The plan is to maintain a rough split of 60% equities from which to generate a rising income which should hopefully keep pace with inflation. This element of my portfolio is comprised of a ‘basket’ of investment trusts. All trusts have managed above inflation dividend increases over the three years. In this regard, the drawdown sipp is an index-linked annuity substitute.
The non-equity part of the portfolio consists of the New City High Yield trust and a rather large dollop of PIBS from Coventry BS which is due to mature next June.
At this point last year, the total return for the portfolio was 32.6% which meant that over just two very good years, the value of the portfolio had grown to its original starting valuation prior to taking the 25% tax-free lump sum payment.
Over the past year, the returns have been more mixed and the performance of some of the investment trusts have been more muted as share price premiums have reduced. Once again there have been no changes to the portfolio. As readers of my blog will know, this is a big contrast to my individual shares portfolio!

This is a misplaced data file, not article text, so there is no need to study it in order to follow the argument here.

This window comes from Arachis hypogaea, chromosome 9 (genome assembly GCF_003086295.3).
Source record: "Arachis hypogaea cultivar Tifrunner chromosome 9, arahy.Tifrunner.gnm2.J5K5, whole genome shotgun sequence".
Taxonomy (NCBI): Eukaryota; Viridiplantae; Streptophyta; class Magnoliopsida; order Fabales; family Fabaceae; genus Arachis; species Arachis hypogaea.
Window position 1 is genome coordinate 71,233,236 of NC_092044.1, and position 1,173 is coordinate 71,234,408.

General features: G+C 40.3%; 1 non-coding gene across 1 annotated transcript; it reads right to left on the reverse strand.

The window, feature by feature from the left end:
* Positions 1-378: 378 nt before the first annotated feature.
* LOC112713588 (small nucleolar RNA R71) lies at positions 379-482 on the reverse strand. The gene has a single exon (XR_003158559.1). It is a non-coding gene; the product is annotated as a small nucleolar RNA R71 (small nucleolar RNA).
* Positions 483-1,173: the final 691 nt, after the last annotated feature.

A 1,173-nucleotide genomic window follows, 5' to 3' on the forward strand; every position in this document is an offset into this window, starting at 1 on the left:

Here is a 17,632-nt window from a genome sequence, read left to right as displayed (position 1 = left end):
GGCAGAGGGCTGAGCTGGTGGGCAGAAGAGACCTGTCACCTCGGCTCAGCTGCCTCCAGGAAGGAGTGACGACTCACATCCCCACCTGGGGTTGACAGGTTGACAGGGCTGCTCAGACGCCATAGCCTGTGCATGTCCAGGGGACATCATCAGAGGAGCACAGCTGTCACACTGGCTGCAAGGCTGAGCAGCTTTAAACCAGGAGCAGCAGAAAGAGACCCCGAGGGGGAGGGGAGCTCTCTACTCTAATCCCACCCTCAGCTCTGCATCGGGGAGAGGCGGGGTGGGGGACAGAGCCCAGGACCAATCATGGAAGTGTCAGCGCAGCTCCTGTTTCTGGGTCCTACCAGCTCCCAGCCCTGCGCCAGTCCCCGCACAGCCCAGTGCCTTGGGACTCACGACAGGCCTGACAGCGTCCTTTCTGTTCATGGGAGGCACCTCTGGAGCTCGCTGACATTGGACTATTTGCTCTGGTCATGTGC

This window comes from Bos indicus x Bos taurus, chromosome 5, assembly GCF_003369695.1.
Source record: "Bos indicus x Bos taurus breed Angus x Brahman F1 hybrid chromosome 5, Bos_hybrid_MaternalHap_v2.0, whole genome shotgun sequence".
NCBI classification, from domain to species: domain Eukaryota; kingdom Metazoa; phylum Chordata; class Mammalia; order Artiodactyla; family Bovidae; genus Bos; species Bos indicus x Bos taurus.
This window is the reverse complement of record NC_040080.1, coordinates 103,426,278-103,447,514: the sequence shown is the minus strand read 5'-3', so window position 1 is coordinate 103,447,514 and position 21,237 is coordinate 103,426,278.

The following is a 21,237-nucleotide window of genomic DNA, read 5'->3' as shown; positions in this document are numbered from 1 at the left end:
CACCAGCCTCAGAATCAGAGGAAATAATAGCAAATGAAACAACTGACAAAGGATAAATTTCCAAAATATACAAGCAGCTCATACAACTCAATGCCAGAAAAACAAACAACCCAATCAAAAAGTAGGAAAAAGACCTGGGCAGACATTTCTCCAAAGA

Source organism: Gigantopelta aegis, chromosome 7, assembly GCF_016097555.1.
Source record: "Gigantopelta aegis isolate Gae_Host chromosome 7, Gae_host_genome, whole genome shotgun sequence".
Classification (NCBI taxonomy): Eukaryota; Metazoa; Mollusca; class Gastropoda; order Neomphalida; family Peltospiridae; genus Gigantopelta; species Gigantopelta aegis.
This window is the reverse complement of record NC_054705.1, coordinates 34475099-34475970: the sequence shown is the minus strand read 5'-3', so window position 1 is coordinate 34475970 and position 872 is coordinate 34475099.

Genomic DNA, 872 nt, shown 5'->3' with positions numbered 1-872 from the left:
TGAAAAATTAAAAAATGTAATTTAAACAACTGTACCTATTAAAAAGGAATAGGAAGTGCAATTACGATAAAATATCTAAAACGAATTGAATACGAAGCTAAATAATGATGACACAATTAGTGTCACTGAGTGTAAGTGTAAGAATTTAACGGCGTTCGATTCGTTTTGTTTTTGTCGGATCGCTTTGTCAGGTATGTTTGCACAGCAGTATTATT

As can be seen from the end column, I have calculated the 3 yr average annualised return (including income) for each of my investments. Sometimes it can be a little misleading focussing on the income yield alone whereas what really matters over the longer term is total return - capital appreciation + income combined.
My holding in smaller companies specialist Aberforth continues to perform well with an average return of over 29% p.a. in each of the past three years. The larger trusts, Edinburgh and City of London have been very solid however I have been a little disappointed with a few of my Aberdeen stabled ITs over the past couple of years - the two Murrays, and Aberdeen Asia Income.
The total return including income after 3 years is 43.8% which is very satisfactory.
Here is the portfolio (not actual amounts but roughly reflecting weighting for each holding)
|SIPP Portfolio to June 2015|
(click to enlarge)
|I like June!|